It would be more helpful to say ‘room C, Papers from Sally, give to Bob. 50 copies of this paperwork’.
See how much unnecessary information I’ve filtered for them? Even better, would be only giving one or two tasks at a time, and even better than that would be to ASK them what they need/can cope with.
When socialising with an autist, try to be as straightforward as possible. If they say something you consider rude, perhaps quietly explain to them what they said and why it was rude.
It is filters that can also prevent autists to be able to feel comfortable in a group situation, and as such means they can be very overwhelmed trying to follow lots of different conversational threads.
If you notice this happening for someone, perhaps suggest a breath of fresh air, or maybe just talk to them for a moment so they don’t have to battle to join in the group.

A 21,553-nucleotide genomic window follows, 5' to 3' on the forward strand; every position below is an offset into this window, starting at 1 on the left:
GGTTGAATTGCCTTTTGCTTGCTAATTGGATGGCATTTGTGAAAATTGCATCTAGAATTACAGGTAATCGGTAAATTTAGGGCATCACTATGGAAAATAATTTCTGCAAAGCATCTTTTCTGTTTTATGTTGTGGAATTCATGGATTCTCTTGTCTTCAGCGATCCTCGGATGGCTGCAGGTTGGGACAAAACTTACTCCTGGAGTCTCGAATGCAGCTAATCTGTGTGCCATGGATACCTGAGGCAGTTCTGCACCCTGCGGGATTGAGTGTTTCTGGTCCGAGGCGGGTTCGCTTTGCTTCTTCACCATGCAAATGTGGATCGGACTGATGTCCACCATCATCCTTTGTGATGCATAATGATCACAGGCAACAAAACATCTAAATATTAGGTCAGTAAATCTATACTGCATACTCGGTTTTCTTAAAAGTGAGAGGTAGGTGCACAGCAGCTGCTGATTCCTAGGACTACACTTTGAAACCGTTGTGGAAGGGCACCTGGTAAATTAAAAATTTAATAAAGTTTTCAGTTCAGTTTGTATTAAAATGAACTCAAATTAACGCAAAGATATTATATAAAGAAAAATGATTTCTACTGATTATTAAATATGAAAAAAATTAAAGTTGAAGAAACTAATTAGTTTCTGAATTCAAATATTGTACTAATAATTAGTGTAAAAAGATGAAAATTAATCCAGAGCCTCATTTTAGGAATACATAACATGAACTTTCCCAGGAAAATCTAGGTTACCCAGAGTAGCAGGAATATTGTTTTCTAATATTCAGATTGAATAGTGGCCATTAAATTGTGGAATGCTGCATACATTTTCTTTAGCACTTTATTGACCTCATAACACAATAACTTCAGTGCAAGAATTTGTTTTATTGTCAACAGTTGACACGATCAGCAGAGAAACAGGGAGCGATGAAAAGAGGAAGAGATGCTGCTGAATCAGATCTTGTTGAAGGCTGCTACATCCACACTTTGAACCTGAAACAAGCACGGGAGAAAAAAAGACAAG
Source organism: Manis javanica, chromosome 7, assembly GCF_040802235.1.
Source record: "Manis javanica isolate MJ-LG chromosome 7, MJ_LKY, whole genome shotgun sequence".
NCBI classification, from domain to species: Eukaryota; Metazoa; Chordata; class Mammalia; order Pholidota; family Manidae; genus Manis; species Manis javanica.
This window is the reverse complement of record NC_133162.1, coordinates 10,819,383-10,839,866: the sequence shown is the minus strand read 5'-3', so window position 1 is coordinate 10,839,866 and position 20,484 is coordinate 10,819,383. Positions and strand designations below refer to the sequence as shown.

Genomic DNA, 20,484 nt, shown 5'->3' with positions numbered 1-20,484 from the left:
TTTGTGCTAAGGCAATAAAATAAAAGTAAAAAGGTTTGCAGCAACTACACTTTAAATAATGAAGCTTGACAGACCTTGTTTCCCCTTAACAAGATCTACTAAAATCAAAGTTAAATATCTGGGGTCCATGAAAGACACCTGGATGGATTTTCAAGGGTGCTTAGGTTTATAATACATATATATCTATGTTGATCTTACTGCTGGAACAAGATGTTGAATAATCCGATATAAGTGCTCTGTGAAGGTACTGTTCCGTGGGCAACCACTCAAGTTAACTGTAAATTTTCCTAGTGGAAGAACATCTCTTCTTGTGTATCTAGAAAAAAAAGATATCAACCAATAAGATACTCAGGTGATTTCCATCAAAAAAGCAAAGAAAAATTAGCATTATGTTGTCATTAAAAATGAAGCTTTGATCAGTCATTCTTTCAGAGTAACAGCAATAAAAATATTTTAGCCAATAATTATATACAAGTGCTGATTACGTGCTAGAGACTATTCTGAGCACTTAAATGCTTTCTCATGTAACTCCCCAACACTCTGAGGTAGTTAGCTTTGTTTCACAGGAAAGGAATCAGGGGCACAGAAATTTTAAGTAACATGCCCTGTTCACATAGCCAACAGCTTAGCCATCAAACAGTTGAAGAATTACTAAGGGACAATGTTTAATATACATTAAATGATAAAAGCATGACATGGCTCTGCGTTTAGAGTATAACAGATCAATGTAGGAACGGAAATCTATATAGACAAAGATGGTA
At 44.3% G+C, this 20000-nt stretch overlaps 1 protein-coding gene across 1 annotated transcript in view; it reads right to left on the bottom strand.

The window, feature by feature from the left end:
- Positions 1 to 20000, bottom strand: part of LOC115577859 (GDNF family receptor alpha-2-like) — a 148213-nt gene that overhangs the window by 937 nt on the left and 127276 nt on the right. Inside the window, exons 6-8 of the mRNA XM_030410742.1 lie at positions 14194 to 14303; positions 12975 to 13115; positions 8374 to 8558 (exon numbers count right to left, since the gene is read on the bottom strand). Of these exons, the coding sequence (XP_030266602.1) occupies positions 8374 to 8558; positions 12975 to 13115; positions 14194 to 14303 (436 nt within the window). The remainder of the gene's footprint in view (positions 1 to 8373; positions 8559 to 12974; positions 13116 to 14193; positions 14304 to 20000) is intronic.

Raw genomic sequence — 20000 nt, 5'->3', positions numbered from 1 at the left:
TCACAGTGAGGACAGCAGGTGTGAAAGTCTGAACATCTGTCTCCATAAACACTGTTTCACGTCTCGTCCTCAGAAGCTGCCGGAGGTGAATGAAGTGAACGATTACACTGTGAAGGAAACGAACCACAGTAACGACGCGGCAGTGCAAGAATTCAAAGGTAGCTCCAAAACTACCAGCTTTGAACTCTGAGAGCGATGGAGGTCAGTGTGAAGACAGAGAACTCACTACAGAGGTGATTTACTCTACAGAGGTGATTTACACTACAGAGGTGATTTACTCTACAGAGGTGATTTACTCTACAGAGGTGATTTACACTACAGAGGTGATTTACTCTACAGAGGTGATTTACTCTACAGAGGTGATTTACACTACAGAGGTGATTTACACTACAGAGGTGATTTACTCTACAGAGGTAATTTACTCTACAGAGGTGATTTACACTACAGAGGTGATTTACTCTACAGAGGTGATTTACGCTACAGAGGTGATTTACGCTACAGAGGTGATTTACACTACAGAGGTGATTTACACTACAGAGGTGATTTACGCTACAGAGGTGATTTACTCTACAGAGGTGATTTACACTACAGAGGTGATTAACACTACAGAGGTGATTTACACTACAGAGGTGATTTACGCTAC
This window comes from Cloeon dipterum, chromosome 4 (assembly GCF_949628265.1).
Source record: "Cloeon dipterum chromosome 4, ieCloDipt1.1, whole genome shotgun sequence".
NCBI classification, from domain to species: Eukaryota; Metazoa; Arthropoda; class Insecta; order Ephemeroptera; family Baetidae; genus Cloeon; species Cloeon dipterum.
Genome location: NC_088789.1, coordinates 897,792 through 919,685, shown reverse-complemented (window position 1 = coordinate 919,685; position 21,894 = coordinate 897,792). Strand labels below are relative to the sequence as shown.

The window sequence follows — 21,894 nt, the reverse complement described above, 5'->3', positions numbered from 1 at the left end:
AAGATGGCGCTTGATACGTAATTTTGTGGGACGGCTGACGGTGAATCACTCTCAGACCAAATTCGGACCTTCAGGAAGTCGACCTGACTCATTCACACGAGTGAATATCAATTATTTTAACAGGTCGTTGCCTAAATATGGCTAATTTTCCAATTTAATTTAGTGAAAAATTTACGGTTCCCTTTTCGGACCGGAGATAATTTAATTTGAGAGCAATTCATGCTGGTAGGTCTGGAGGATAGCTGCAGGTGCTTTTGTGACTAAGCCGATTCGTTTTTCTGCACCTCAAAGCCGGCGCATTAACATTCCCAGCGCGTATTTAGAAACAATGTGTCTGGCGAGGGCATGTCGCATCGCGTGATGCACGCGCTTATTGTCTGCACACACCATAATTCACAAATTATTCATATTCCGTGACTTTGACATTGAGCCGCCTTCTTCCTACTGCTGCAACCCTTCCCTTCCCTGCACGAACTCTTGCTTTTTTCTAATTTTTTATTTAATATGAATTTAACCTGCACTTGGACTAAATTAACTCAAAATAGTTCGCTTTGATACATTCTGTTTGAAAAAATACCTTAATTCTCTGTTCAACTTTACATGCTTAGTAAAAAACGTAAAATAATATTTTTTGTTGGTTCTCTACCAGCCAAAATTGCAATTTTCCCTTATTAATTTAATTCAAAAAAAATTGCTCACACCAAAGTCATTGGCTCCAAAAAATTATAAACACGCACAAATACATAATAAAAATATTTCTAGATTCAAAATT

Ahhh rules. Well. Rules are here to keep us safe aren’t they, and due to the black and white thinking of the autistic brain, some autists can be VERY rule abiding and find it very difficult when someone around them breaks the rules. In children this can be particularly difficult, because you’re not the most popular person if you tell on others every time they commit a small infraction. In adults the same applies.
It’s difficult to say how to help someone in this instance, perhaps it’s about telling them they don’t need to worry about it because it won’t affect them, maybe it’s showing them that there are shades of grey in some rules, or maybe it’s just saying ‘yes you’re right, but it might make it more difficult for you if you tell someone else’.
Perhaps showing an autist the consequence of their own response helps them start to understand why it’s best to leave things alone.